First United Methodist Church

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News & Devotions

Panua Trip, Blog 2: Worship

“Today was worship.  Paul said it would be more of an American service….maybe an hour shorter!  I am always struck by the abandon with which they do church.  Worship is filled with activity, lots of singing, some from the hymnal, some from memory, but fully involved by everyone.  The children are such a big part of the service and while it seems uncontrolled, it is always the same format and there is a joy on their faces.  The youth provide a skit with dancing that is truly amazing.  This weeks skit was about poverty and how they are faced with not having money for school fees, not being able to pay the landlord, and how prayer can help them face life’s troubles.  

Rev. Paul Matheri’s message was about how ‘things’ in our lives can be obstacles to our living out our Christian faith. John Wesley said the world is his pulpit, after he was told he couldn’t go out and preach without being behind a pulpit.  Dr. Livingstone was used as an example when he had asked for assistance in the mission field and he got back questions about whether there would be roads there (among other things).  He replied that he didn’t want someone who was concerned about how easy it would be, but send him people who didn’t care about whether there would be roads, but only wanted to serve God.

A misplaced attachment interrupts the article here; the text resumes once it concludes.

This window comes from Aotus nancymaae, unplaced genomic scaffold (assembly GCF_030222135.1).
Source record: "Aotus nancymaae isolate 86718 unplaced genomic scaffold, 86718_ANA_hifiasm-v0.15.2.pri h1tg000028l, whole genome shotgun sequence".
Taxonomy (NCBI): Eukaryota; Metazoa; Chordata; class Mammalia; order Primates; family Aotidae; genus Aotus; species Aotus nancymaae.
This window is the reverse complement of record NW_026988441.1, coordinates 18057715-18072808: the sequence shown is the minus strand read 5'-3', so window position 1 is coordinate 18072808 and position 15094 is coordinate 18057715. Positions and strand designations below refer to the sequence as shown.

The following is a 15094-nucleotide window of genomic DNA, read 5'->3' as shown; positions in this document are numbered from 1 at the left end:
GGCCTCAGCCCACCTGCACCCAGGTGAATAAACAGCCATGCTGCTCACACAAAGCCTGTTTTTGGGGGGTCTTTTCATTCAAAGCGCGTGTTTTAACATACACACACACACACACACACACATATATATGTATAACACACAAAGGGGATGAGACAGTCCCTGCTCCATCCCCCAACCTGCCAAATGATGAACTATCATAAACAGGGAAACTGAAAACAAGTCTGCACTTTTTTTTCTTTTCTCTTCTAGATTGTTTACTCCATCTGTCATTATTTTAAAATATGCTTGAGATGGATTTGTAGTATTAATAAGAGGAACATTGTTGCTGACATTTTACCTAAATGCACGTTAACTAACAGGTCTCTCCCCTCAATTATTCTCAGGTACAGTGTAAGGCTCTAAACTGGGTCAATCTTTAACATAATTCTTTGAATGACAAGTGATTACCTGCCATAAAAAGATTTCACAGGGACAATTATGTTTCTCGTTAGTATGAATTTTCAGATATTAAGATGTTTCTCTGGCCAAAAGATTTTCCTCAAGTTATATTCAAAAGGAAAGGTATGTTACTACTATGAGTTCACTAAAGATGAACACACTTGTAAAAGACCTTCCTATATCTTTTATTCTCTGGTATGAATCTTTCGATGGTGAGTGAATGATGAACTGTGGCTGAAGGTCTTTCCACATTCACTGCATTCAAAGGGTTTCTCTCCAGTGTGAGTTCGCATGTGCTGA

The scripture was about King David and how he worshiped by singing and dancing when the Ark of the Covenant was being transported to Jerusalem, and how that was not what a king was supposed to do.  He didn’t let his position keep him from expressing his faith.  Former president Obama is in Kenya this week, and he is visiting his homeland while on this trip, something he was criticized here for last time when he didn’t go there.  Previously he didn’t go there as it wasn’t something a sitting president would be expected to do, but now he could do that since he no longer carried the weight of the office.  Paul said we shouldn’t worry about our station in life and how we are perceived but should be bold in our faith.  He raised Panua as an example of people serving God in ways that weren’t always clean and easy but that served God’s purpose.  I was feeling a bit sheepish then as I thought about how little effort it takes on our part to participate in Panua but how big an impact that effort has on people here.  So for me only, I want to thank all who contribute, no matter how small or large the effort may be.  And by the way, there are roads here, very few paved as we know them, but roads none the less.”

-Larry Brown